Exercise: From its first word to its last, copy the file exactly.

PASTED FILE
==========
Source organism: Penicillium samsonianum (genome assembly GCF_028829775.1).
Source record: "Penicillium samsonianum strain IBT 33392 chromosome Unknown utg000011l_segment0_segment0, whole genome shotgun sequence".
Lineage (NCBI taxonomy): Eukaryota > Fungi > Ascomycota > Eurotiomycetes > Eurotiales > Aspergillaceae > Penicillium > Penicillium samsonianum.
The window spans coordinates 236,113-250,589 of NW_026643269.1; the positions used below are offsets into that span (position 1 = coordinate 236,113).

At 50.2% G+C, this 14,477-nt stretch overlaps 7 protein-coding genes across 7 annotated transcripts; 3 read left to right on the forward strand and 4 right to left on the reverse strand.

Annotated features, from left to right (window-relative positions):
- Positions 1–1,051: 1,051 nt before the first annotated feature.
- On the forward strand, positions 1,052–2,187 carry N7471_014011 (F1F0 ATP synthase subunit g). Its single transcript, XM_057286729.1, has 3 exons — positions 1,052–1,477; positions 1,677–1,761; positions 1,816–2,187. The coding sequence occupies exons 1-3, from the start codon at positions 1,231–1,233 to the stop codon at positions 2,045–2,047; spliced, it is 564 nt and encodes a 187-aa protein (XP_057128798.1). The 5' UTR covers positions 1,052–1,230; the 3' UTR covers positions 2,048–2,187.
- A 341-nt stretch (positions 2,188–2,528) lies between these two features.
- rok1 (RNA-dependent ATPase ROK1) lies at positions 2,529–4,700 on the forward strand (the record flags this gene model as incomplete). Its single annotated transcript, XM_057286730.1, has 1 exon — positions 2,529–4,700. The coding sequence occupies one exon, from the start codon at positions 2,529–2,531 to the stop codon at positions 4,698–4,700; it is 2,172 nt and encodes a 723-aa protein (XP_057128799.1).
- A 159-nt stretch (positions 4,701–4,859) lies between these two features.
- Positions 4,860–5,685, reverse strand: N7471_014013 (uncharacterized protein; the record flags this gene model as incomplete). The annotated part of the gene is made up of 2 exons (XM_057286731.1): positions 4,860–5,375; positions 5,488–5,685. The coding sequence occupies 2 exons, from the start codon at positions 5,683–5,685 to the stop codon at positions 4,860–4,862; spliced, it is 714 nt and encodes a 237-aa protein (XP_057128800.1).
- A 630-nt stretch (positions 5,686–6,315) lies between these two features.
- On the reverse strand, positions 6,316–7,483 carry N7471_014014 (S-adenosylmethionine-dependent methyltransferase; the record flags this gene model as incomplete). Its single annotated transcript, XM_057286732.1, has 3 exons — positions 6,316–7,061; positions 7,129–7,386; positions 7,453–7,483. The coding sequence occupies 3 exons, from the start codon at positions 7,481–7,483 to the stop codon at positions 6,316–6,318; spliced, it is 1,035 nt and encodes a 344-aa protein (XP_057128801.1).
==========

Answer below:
Source organism: Penicillium samsonianum (genome assembly GCF_028829775.1).
Source record: "Penicillium samsonianum strain IBT 33392 chromosome Unknown utg000011l_segment0_segment0, whole genome shotgun sequence".
Lineage (NCBI taxonomy): Eukaryota > Fungi > Ascomycota > Eurotiomycetes > Eurotiales > Aspergillaceae > Penicillium > Penicillium samsonianum.
The window spans coordinates 236,113-250,589 of NW_026643269.1; the positions used below are offsets into that span (position 1 = coordinate 236,113).

At 50.2% G+C, this 14,477-nt stretch overlaps 7 protein-coding genes across 7 annotated transcripts; 3 read left to right on the forward strand and 4 right to left on the reverse strand.

Annotated features, from left to right (window-relative positions):
- Positions 1–1,051: 1,051 nt before the first annotated feature.
- On the forward strand, positions 1,052–2,187 carry N7471_014011 (F1F0 ATP synthase subunit g). Its single transcript, XM_057286729.1, has 3 exons — positions 1,052–1,477; positions 1,677–1,761; positions 1,816–2,187. The coding sequence occupies exons 1-3, from the start codon at positions 1,231–1,233 to the stop codon at positions 2,045–2,047; spliced, it is 564 nt and encodes a 187-aa protein (XP_057128798.1). The 5' UTR covers positions 1,052–1,230; the 3' UTR covers positions 2,048–2,187.
- A 341-nt stretch (positions 2,188–2,528) lies between these two features.
- rok1 (RNA-dependent ATPase ROK1) lies at positions 2,529–4,700 on the forward strand (the record flags this gene model as incomplete). Its single annotated transcript, XM_057286730.1, has 1 exon — positions 2,529–4,700. The coding sequence occupies one exon, from the start codon at positions 2,529–2,531 to the stop codon at positions 4,698–4,700; it is 2,172 nt and encodes a 723-aa protein (XP_057128799.1).
- A 159-nt stretch (positions 4,701–4,859) lies between these two features.
- Positions 4,860–5,685, reverse strand: N7471_014013 (uncharacterized protein; the record flags this gene model as incomplete). The annotated part of the gene is made up of 2 exons (XM_057286731.1): positions 4,860–5,375; positions 5,488–5,685. The coding sequence occupies 2 exons, from the start codon at positions 5,683–5,685 to the stop codon at positions 4,860–4,862; spliced, it is 714 nt and encodes a 237-aa protein (XP_057128800.1).
- A 630-nt stretch (positions 5,686–6,315) lies between these two features.
- On the reverse strand, positions 6,316–7,483 carry N7471_014014 (S-adenosylmethionine-dependent methyltransferase; the record flags this gene model as incomplete). Its single annotated transcript, XM_057286732.1, has 3 exons — positions 6,316–7,061; positions 7,129–7,386; positions 7,453–7,483. The coding sequence occupies 3 exons, from the start codon at positions 7,481–7,483 to the stop codon at positions 6,316–6,318; spliced, it is 1,035 nt and encodes a 344-aa protein (XP_057128801.1).